On a busy street near the Dutch Parliament, three white musicians in blackface regale passersby with holiday tunes about the Dutch Santa Claus, Sinterklaas, and his slave, Black Pete.
Many native Dutchmen view dressing up as Black Pete in December as a venerable tradition, but others consider it a racist affront to victims of slavery. With Holland marking the 150th anniversary of abolition this year, the controversy over Black Pete has reached new heights. Hundreds demonstrated against the custom in Amsterdam last month, and more than 2 million signed a petition supporting it.
Through it all, Dutch Jews — some of whom celebrate their own version of the Black Pete custom, called “Hanukklaas” — have largely remained silent.
But that changed in October, when Lody van de Kamp, an unconventional Orthodox rabbi, wrote a scathing critique about it on Republiek Allochtonie, a Dutch news-and-opinion website. “The portrayal of ‘Peter the slave’ dates back to a period when we as citizens did not meet the social criteria that bind us today,” Van de Kamp wrote.
Speaking out against Black Pete is part of what van de Kamp calls his social mission, an effort that extends to reminding Dutch Jews of their ancestors’ deep involvement in the slave trade. In April, he is set to publish a book about Dutch Jewish complicity in the slave trade, an effort he hopes will sensitize Jews to slavery in general and to the Black Pete issue in particular.
“I wrote the book and I got involved in the Black Pete debate because of what I learned from my Dutch predecessors on what it means to be a rabbi — namely, to speak about social issues, not only give instructions on how to cook on Shabbat,” van de Kamp told JTA.
“Money was earned by Jewish communities in South America, partly through slavery, and went to Holland, where Jewish bankers handled it,” he said. “Non-Jews were also complicit, but so were we. I feel partly complicit.”
Though he holds no official position in the Dutch Jewish community, van de Kamp, 65, is among the best-known Orthodox rabbis in the Netherlands, a status earned through his several books on Dutch Jewry and frequent media appearances.
His forthcoming book, a historical novel entitled “The Jewish Slave,” follows an 18th-century Jewish merchant and his black slave as they investigate Dutch-owned plantations north of Brazil in the hope of persuading Jews to divest from the slave trade. In researching the book, van de Kamp discovered data that shocked him.
In one area of what used to be Dutch Guyana, 40 Jewish-owned plantations were home to a total population of at least 5,000 slaves, he says. Known as the Jodensavanne, or Jewish Savannah, the area had a Jewish community of several hundred before its destruction in a slave uprising in 1832. Nearly all of them immigrated to Holland, bringing their accumulated wealth with them.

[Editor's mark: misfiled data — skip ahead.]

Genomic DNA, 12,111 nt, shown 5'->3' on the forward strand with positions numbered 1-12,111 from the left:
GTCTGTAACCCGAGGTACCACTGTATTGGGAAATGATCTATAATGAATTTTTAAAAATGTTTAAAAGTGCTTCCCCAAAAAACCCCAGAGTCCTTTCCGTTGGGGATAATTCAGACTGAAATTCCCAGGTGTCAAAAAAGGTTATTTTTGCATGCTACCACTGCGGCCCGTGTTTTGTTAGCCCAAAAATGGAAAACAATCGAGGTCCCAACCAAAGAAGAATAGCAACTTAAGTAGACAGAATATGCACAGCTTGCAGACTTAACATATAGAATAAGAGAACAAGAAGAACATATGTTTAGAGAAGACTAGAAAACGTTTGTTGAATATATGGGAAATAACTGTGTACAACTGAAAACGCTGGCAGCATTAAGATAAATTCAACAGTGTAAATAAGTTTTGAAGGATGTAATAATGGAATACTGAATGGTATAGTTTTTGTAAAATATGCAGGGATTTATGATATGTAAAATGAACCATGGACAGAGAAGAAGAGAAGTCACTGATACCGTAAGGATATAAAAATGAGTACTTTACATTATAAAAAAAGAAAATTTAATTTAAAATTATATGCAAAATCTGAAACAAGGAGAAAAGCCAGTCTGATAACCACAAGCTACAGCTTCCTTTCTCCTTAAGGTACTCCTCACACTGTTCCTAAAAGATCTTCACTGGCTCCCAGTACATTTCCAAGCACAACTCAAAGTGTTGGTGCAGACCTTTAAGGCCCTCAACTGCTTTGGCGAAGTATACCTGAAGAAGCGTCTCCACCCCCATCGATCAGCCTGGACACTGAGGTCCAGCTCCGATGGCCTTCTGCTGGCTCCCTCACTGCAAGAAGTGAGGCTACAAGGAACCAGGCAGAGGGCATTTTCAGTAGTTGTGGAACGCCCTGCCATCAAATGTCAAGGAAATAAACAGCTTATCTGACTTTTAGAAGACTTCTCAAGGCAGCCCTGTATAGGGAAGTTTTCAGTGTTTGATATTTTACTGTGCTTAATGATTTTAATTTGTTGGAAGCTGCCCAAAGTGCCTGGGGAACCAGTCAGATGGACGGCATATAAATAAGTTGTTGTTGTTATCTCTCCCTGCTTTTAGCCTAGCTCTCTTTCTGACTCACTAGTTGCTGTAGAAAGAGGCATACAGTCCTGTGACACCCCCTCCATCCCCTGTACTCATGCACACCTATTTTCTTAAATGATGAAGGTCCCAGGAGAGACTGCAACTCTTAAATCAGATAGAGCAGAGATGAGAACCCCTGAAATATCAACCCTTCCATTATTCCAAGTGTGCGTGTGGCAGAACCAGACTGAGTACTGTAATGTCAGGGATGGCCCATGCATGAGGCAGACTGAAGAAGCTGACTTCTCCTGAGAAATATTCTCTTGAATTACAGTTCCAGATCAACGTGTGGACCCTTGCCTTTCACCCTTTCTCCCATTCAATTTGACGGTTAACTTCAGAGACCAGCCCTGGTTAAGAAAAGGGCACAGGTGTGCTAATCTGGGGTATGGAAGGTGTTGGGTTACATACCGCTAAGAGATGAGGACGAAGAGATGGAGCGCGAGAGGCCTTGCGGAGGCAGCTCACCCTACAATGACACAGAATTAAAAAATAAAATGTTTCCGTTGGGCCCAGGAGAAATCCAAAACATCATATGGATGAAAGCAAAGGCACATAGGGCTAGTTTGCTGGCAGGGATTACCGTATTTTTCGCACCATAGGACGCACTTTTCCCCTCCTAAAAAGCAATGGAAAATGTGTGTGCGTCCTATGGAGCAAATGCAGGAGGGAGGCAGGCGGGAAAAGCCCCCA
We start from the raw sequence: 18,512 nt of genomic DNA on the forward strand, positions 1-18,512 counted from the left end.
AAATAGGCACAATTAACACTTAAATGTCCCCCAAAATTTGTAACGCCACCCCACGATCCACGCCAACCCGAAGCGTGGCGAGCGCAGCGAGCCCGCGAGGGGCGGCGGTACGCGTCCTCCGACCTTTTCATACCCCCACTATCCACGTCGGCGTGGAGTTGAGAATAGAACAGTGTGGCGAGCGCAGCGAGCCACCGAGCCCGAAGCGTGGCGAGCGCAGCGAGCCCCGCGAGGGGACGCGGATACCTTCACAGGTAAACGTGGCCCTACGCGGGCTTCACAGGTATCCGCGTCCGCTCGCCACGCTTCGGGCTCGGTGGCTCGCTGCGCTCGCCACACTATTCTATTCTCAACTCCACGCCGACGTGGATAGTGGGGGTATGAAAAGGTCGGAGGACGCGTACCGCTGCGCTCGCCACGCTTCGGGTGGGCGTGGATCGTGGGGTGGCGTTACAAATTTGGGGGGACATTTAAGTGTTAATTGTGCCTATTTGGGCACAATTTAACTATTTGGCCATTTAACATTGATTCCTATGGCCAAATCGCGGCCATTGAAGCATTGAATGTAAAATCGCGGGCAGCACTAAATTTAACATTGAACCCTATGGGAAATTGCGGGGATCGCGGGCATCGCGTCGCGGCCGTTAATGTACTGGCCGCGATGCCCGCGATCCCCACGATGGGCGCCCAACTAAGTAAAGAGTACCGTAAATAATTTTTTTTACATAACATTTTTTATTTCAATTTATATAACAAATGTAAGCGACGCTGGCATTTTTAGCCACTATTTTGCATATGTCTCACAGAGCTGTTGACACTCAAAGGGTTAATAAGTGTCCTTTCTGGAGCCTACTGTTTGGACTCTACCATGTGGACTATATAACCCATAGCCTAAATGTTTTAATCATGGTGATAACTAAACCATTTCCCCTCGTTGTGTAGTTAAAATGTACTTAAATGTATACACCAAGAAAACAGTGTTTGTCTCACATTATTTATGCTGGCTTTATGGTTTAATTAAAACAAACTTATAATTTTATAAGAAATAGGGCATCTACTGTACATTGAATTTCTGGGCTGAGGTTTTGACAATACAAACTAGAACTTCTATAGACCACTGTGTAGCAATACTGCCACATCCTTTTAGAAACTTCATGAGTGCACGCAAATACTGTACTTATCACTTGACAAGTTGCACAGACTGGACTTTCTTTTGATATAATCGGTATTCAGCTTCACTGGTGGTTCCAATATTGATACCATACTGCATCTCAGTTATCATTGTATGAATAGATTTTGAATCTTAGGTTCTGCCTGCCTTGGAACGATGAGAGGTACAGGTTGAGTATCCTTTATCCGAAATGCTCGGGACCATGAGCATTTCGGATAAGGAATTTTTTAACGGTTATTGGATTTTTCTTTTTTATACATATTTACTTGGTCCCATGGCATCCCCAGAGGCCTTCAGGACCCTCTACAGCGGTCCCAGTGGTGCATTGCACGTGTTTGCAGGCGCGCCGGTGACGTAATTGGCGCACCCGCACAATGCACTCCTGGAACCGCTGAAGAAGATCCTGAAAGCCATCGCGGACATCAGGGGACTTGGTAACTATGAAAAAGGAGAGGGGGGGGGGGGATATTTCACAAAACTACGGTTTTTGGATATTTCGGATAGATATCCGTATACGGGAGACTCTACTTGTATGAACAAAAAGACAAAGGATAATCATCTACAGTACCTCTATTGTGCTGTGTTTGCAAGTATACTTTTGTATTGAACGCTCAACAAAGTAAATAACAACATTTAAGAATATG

Some of that wealth was on display last year in the cellar of Amsterdam’s Portuguese Synagogue, part of an exhibition celebrating the riches of the synagogue’s immigrant founders. Van de Kamp says the exhibition sparked his interest in the Dutch Jewish role in slavery, which was robust.
On the Caribbean island of Curacao, Dutch Jews may have accounted for the resale of at least 15,000 slaves landed by Dutch transatlantic traders, according to Seymour Drescher, a historian at the University of Pittsburgh. At one point, Jews controlled about 17 percent of the Caribbean trade in Dutch colonies, Drescher said.
Jews were so influential in those colonies that slave auctions scheduled to take place on Jewish holidays often were postponed, according to Marc Lee Raphael, a professor of Judaic studies at the College of William & Mary.
In the United States, the Jewish role in the slave trade has been a matter of scholarly debate for nearly two decades, prompted in part by efforts to refute the Nation of Islam’s claim that Jews dominated the Atlantic slave trade. But in Holland, the issue of Jewish complicity is rarely discussed.
“This is because we in the Netherlands only profited from slavery but have not seen it in our own eyes,” van de Kamp said. “The American experience is different.”
The slavery issue is not van de Kamp’s first foray into controversial territory. In Jewish circles, he has a reputation as a contrarian with a penchant for voicing anti-establishment views.
That image was reinforced last year when he spoke out against a compromise the Dutch Jewish community had reached with the government over kosher slaughter. Designed to avert a total ban, the compromise placed some restrictions on kosher slaughter that Holland’s chief rabbis said did not violate Jewish law. Van de Kamp denounced the deal as an unacceptable infringement on religious freedom.
More recently, he angered Dutch activists by suggesting that vilifying Dutch Muslims helped generate anti-Semitism. He also advocated dialogue with professed Muslim anti-Semites at a time when Jewish groups were calling for their prosecution.
But his reputation as a maverick rabbi in a consensus–oriented community has also endeared van de Kamp to some supporters.
“He is in a league of his own,” says Bart Wallet, an Amsterdam University historian and expert on Jewish history. “From the sideline, he is free to criticize and does not have to conform to anything.”
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